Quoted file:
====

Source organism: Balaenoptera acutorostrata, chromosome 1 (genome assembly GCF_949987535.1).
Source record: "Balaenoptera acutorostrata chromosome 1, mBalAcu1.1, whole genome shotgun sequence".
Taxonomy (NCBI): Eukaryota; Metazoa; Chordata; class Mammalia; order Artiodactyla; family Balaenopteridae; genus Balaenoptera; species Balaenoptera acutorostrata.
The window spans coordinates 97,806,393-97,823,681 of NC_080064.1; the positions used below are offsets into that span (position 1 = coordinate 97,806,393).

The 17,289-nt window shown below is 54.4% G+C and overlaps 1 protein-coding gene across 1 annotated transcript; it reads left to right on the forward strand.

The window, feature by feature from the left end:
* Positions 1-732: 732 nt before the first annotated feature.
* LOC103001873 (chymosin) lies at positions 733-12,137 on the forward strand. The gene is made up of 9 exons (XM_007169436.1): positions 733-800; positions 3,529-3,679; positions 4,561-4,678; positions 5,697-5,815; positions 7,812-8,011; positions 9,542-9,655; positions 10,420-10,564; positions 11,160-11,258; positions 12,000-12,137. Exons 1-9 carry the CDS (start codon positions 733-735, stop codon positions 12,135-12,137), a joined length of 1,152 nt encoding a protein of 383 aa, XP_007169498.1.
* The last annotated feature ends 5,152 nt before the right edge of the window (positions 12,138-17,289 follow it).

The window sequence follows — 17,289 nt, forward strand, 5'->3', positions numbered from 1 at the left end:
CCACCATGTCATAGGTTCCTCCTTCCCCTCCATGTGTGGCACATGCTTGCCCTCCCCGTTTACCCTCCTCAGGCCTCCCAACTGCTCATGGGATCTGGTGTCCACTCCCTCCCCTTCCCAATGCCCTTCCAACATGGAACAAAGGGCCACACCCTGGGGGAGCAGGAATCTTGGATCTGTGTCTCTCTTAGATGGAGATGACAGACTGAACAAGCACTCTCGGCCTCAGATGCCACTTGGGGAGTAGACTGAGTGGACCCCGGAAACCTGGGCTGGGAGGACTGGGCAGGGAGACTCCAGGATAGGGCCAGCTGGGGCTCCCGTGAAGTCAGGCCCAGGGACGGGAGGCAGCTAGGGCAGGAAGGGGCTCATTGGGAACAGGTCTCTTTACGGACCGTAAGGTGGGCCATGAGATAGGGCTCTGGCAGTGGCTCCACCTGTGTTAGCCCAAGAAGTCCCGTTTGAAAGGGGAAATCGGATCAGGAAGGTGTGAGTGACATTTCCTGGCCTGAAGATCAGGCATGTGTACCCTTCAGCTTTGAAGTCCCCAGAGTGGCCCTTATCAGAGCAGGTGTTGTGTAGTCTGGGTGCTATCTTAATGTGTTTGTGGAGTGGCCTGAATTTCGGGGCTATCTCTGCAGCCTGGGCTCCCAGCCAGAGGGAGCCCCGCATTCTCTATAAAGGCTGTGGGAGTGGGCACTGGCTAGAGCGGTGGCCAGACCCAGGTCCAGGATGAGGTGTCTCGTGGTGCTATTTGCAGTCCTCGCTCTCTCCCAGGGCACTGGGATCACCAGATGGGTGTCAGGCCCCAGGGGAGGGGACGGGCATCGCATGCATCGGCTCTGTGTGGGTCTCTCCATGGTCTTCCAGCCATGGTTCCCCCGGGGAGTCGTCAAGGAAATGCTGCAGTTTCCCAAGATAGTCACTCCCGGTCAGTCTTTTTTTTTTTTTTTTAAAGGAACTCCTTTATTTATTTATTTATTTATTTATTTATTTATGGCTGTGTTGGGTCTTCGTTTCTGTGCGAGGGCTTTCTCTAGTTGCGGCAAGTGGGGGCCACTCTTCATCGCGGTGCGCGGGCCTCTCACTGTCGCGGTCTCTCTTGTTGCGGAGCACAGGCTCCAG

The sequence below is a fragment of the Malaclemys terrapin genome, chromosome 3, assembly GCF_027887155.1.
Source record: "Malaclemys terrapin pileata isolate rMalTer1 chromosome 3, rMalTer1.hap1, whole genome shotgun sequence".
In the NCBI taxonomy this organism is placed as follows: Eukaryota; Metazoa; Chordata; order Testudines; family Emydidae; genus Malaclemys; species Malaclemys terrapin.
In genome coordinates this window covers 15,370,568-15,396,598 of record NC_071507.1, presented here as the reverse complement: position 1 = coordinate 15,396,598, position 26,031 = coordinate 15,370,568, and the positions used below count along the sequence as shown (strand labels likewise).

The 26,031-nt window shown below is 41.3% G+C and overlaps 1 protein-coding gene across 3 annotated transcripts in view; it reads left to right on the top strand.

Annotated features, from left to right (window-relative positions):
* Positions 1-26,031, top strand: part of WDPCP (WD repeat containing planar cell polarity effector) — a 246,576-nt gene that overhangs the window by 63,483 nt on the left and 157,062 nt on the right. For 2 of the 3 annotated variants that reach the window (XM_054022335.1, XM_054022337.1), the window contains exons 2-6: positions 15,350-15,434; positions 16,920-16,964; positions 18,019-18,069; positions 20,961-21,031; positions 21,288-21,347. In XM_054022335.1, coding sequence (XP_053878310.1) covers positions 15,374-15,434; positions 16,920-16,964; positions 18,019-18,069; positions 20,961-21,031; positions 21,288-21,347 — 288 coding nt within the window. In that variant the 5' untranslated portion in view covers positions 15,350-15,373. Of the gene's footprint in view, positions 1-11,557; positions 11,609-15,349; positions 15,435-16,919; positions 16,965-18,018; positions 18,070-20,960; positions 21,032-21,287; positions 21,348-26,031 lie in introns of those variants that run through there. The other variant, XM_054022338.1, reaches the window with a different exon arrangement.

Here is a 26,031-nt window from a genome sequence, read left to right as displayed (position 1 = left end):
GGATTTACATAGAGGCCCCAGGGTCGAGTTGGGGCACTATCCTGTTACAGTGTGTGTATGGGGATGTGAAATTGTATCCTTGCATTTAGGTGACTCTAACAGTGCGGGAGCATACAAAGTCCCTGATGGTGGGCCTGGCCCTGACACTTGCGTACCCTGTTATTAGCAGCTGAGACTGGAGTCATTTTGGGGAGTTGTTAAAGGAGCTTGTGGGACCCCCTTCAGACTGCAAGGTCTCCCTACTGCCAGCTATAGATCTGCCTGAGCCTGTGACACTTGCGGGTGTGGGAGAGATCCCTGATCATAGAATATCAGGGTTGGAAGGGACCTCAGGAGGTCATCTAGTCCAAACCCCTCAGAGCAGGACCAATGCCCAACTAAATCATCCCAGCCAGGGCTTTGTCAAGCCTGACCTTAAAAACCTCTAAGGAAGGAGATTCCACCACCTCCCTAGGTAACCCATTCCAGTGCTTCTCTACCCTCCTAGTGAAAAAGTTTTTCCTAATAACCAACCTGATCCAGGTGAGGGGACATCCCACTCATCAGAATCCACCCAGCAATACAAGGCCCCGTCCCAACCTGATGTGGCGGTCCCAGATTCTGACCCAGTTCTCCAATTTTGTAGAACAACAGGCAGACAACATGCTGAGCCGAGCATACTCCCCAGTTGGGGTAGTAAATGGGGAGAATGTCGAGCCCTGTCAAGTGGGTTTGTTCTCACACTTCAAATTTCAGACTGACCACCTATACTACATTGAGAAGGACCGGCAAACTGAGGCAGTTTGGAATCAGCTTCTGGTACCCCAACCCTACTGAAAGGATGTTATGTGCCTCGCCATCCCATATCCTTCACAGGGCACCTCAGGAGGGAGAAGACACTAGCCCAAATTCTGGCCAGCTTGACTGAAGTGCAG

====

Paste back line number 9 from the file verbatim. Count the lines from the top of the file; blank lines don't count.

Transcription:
* The last annotated feature ends 5,152 nt before the right edge of the window (positions 12,138-17,289 follow it).